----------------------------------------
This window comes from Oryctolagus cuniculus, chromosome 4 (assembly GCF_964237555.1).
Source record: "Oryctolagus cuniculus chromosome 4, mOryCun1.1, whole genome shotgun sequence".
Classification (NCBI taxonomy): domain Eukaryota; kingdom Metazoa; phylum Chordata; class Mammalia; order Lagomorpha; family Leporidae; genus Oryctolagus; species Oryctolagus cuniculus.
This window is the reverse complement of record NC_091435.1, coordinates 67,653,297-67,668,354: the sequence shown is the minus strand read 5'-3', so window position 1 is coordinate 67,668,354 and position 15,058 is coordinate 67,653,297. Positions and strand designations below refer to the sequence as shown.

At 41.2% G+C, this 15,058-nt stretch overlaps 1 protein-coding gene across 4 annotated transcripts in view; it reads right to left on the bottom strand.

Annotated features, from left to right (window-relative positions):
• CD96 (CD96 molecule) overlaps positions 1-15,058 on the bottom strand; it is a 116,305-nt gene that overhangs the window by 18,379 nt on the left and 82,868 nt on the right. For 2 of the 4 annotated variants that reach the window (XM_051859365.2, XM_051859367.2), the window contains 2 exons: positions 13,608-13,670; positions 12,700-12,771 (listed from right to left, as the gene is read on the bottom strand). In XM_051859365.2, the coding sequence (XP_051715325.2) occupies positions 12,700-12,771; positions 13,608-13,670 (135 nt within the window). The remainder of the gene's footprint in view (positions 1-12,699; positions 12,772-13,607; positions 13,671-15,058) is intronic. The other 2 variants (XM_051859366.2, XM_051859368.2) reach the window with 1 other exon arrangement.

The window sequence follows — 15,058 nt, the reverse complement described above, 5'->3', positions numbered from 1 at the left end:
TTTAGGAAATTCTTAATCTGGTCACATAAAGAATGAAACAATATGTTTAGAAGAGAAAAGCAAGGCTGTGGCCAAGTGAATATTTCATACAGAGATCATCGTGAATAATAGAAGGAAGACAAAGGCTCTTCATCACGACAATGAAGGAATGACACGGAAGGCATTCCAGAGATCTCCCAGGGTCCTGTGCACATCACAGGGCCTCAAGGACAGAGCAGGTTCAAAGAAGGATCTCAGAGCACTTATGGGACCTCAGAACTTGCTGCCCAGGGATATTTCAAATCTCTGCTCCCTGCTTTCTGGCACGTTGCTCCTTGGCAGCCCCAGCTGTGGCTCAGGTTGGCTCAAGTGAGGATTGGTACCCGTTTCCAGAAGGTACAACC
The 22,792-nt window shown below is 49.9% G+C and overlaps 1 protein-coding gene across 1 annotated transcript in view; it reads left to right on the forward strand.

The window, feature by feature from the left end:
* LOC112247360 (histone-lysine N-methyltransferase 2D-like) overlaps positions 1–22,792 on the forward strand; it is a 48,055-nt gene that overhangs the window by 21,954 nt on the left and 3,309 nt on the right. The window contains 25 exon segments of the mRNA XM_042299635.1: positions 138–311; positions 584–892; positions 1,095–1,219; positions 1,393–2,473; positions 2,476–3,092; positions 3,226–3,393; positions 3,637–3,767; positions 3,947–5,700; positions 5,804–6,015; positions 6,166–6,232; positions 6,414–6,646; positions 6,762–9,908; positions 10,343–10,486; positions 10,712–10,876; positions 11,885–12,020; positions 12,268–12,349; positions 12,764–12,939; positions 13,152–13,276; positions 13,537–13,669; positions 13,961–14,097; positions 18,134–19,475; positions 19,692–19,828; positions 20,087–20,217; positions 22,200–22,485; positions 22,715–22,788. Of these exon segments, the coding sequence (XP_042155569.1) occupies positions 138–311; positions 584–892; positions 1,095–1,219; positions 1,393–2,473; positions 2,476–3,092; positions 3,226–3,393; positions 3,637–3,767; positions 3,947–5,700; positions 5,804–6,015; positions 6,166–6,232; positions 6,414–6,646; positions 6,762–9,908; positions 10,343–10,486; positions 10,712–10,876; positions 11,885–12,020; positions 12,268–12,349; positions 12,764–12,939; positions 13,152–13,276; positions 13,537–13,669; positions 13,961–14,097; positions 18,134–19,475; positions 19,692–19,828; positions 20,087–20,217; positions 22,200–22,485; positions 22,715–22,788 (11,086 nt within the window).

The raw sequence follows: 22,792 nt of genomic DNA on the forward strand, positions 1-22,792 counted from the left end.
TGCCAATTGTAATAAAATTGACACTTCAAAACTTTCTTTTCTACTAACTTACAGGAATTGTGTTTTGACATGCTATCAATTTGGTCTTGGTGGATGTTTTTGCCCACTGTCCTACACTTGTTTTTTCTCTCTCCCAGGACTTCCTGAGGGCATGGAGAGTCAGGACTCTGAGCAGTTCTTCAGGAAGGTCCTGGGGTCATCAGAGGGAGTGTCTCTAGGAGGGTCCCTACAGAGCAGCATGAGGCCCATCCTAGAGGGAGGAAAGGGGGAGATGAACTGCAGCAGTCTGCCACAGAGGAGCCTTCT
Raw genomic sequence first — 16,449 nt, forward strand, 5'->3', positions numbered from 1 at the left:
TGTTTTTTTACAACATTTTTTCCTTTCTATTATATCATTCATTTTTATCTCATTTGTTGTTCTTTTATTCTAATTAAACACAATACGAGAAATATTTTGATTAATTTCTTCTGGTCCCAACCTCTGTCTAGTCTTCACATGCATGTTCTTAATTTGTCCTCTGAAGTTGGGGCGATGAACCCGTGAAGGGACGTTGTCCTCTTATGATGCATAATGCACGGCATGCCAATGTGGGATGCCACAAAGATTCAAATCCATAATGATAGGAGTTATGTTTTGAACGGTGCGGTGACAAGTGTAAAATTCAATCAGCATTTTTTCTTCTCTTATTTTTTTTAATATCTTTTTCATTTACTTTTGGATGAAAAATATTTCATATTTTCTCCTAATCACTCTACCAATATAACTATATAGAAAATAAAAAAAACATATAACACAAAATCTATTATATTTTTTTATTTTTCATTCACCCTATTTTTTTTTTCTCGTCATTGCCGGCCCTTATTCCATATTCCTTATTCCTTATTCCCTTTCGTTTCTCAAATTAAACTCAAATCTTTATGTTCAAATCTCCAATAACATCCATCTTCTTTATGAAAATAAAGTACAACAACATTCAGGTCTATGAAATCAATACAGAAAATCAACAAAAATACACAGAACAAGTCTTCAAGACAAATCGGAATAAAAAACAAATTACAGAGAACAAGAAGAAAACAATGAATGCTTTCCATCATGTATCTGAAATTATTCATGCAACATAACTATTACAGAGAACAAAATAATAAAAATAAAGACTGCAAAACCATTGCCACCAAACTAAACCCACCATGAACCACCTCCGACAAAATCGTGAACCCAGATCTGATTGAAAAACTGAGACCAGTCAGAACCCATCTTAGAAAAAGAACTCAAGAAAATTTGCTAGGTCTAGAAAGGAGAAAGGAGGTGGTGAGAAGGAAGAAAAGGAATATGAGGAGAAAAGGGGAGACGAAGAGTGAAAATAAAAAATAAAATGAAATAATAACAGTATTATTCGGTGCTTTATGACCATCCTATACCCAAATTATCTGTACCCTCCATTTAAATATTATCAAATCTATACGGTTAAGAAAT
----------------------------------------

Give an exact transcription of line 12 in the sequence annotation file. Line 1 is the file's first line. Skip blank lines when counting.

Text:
* LOC112247360 (histone-lysine N-methyltransferase 2D-like) overlaps positions 1–22,792 on the forward strand; it is a 48,055-nt gene that overhangs the window by 21,954 nt on the left and 3,309 nt on the right. The window contains 25 exon segments of the mRNA XM_042299635.1: positions 138–311; positions 584–892; positions 1,095–1,219; positions 1,393–2,473; positions 2,476–3,092; positions 3,226–3,393; positions 3,637–3,767; positions 3,947–5,700; positions 5,804–6,015; positions 6,166–6,232; positions 6,414–6,646; positions 6,762–9,908; positions 10,343–10,486; positions 10,712–10,876; positions 11,885–12,020; positions 12,268–12,349; positions 12,764–12,939; positions 13,152–13,276; positions 13,537–13,669; positions 13,961–14,097; positions 18,134–19,475; positions 19,692–19,828; positions 20,087–20,217; positions 22,200–22,485; positions 22,715–22,788. Of these exon segments, the coding sequence (XP_042155569.1) occupies positions 138–311; positions 584–892; positions 1,095–1,219; positions 1,393–2,473; positions 2,476–3,092; positions 3,226–3,393; positions 3,637–3,767; positions 3,947–5,700; positions 5,804–6,015; positions 6,166–6,232; positions 6,414–6,646; positions 6,762–9,908; positions 10,343–10,486; positions 10,712–10,876; positions 11,885–12,020; positions 12,268–12,349; positions 12,764–12,939; positions 13,152–13,276; positions 13,537–13,669; positions 13,961–14,097; positions 18,134–19,475; positions 19,692–19,828; positions 20,087–20,217; positions 22,200–22,485; positions 22,715–22,788 (11,086 nt within the window).